There is probably no greater argument for distributing bottled beer to troops in battle than the story of William Speakman.

In 1951, the 24-year-old Speakman volunteered for service in the Korean War.

He first joined the Black Watch Royal Highland Regiment, but was attached to the 1st Battalion, King’s Own Scottish Borderers while in Korea.

William Speakman in Korea, 1951.

By 1951, the war had turned on UN troops fighting on the peninsula. After near annihilation along the Korea-China border, communist forces were bolstered when China entered the war for North Korea.

Later that year, William Speakman and his unit were somewhere along the 38th parallel – the new front – on a freezing, shell-riddled hill along the Imjin River. It was known as Hill 317.

On November 4, 1951, Speakman’s unit was suddenly pounded by intense Chinese artillery and a tide of overwhelming human wave attacks.

What happened next earned William Speakman the nickname “VC beer bottle.”

This time a British soldier held down 6,000 enemy troops with bottles of beer
Speakman’s medals, which he donated to South Korea in 2015.

Speakman, a junior enlisted infantryman acting out of order, led a series of counter charges to prevent his position from being overrun. He and six other men of the King’s Own fought off around 6,000 oncoming Chinese infantry. Speakman himself started throwing as many grenades as possible at the Chinese waves, even after sustaining multiple wounds.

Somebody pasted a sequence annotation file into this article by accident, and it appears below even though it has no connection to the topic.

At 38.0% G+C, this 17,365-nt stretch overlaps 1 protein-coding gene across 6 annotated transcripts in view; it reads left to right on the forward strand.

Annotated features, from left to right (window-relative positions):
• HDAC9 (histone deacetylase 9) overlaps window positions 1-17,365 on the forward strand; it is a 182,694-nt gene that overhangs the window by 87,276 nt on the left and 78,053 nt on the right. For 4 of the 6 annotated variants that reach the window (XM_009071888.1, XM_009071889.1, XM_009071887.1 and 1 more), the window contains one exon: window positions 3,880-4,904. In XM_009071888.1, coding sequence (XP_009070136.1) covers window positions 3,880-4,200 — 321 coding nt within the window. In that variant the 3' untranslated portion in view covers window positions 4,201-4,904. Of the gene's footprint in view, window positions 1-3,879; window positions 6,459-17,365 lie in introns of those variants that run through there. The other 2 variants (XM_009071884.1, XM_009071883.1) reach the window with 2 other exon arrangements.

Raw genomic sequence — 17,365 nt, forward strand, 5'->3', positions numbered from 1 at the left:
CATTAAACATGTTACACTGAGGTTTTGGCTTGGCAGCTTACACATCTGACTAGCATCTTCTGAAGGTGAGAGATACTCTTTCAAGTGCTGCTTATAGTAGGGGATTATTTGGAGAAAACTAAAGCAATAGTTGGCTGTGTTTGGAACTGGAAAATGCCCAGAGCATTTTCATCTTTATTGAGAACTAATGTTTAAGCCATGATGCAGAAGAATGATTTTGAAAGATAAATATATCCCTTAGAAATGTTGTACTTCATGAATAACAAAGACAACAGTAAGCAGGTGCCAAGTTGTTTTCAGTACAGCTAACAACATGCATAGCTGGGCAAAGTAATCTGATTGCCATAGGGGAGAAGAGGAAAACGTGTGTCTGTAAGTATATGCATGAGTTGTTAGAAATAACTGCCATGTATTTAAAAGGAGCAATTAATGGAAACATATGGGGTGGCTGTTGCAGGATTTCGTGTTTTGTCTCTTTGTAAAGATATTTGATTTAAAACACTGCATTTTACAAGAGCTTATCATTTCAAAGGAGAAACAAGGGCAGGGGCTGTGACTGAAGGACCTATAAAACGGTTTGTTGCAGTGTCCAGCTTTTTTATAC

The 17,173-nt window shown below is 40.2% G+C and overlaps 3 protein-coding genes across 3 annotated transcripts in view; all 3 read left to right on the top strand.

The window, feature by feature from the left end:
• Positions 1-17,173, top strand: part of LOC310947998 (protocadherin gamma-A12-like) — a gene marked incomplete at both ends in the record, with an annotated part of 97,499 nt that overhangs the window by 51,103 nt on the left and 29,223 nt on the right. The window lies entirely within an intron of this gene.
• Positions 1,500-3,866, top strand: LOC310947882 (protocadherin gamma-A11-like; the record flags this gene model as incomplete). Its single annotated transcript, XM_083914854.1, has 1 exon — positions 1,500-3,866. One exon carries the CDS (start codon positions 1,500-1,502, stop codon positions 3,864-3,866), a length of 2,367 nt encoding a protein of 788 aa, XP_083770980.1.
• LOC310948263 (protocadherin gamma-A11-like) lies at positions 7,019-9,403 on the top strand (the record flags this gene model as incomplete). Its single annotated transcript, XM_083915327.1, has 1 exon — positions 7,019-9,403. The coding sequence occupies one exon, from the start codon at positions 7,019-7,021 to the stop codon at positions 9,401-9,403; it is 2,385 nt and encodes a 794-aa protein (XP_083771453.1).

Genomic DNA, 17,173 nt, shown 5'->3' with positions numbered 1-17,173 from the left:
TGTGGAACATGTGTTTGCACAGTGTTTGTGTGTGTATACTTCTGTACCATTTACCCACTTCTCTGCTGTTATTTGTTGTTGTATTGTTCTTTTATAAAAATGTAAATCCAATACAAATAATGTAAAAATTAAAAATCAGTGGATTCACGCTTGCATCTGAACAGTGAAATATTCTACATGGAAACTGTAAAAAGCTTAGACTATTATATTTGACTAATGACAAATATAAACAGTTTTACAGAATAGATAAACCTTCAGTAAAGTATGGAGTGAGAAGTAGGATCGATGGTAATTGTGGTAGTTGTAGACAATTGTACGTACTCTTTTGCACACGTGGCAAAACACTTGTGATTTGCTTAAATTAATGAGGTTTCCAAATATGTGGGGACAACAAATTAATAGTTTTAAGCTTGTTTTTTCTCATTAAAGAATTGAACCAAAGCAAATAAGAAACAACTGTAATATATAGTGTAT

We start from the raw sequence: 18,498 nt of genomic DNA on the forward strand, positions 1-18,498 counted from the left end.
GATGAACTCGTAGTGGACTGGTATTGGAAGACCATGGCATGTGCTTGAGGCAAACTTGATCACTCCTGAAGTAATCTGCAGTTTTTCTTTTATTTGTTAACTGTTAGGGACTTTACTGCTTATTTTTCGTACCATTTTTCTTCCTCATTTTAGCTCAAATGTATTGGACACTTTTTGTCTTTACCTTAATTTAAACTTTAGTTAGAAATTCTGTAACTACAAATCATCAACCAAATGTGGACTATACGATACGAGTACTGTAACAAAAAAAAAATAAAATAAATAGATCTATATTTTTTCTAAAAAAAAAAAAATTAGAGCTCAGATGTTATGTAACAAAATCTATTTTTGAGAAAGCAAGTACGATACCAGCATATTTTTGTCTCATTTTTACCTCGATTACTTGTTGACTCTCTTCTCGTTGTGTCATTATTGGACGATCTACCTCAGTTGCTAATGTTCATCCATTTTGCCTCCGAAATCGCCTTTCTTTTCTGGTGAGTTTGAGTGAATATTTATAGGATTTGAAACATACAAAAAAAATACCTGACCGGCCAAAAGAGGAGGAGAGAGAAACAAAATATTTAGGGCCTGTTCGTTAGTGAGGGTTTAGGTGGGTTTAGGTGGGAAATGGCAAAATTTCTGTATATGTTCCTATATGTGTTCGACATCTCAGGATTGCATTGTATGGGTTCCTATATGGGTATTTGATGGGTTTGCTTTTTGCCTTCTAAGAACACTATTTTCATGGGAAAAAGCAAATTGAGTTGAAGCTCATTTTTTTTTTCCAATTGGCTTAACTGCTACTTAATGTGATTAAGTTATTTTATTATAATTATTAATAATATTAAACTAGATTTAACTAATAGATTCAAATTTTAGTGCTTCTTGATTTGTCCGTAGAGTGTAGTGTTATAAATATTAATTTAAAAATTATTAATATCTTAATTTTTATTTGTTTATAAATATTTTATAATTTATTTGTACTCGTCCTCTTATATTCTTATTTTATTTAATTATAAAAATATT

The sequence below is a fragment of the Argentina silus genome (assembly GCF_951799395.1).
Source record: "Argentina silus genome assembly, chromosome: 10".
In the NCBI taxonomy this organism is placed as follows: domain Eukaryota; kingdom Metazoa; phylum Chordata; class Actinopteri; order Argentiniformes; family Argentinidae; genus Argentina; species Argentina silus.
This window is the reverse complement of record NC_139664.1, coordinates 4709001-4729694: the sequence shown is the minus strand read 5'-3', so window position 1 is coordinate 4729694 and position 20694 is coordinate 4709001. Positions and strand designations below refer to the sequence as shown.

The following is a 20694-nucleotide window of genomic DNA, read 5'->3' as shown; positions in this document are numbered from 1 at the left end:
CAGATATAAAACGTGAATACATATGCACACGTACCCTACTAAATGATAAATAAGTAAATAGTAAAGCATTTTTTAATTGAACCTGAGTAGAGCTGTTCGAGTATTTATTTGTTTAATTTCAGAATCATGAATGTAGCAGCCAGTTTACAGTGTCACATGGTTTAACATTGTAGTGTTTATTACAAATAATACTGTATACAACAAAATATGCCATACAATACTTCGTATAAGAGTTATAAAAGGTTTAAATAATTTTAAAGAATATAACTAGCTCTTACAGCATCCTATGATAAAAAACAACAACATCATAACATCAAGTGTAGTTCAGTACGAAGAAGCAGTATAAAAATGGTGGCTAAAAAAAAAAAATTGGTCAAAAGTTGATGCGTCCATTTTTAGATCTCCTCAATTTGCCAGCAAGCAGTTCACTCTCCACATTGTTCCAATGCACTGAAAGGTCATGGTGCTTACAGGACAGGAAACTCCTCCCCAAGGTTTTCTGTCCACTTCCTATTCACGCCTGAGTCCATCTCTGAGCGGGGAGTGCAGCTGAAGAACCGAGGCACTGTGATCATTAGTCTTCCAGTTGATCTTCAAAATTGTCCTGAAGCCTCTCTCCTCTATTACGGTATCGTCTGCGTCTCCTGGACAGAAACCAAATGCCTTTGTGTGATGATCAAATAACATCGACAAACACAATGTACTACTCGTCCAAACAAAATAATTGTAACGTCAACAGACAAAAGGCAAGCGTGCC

He ran to and from a supply tent 10 times over the course of four continuous hours to replenish his supply of grenades.

“It was hand-to-hand; there was no time to take the bolt out of the rifle,” he said The telegraph. “It was November, the ground was hard, so the grenades were bouncing around and doing damage.”

His grenade cache didn’t last forever, of course. When he exhausted his unit’s supply of explosives, he turned to whatever other materials he could find to hurl at the enemy horde, including rocks and a steady supply of empty beer bottles. He and his six buddies were able repel the communist assault long enough for the KOSB to safely withdraw.

“I enjoyed it, in fact, that’s what I pledged to do,” Speakman said in a interview with the Royal British Legion. I volunteered for Korea and joined KOSB…we did what you are trained to do as a soldier. We fought that night and did what we had to do.

Speakman remembers Queen Elizabeth II presenting him with the Victoria Cross for his actions on Hill 317.

“When I got him, the king was alive,” Speakman said. “But he was very ill. He awarded me the VC but he died. So I was the Queen’s first VC…I think she was nervous. And I was very nervous.”

Only four VCs were awarded during the Korean War, and Speakman is the only living recipient of the Victoria Cross from that war. Although Speakman served until 1967 and fought in other conflicts in places like Italy and Borneo, he wants his ashes will be scattered in the Korean DMZ.

This time a British soldier held down 6,000 enemy troops with bottles of beer
HRH The Duke of York meets Chelsea pensioner Bill Speakman, VC. (photo Duke of York)

“When I die, that’s where I want to be. Nowhere else,” he said the wall street journal.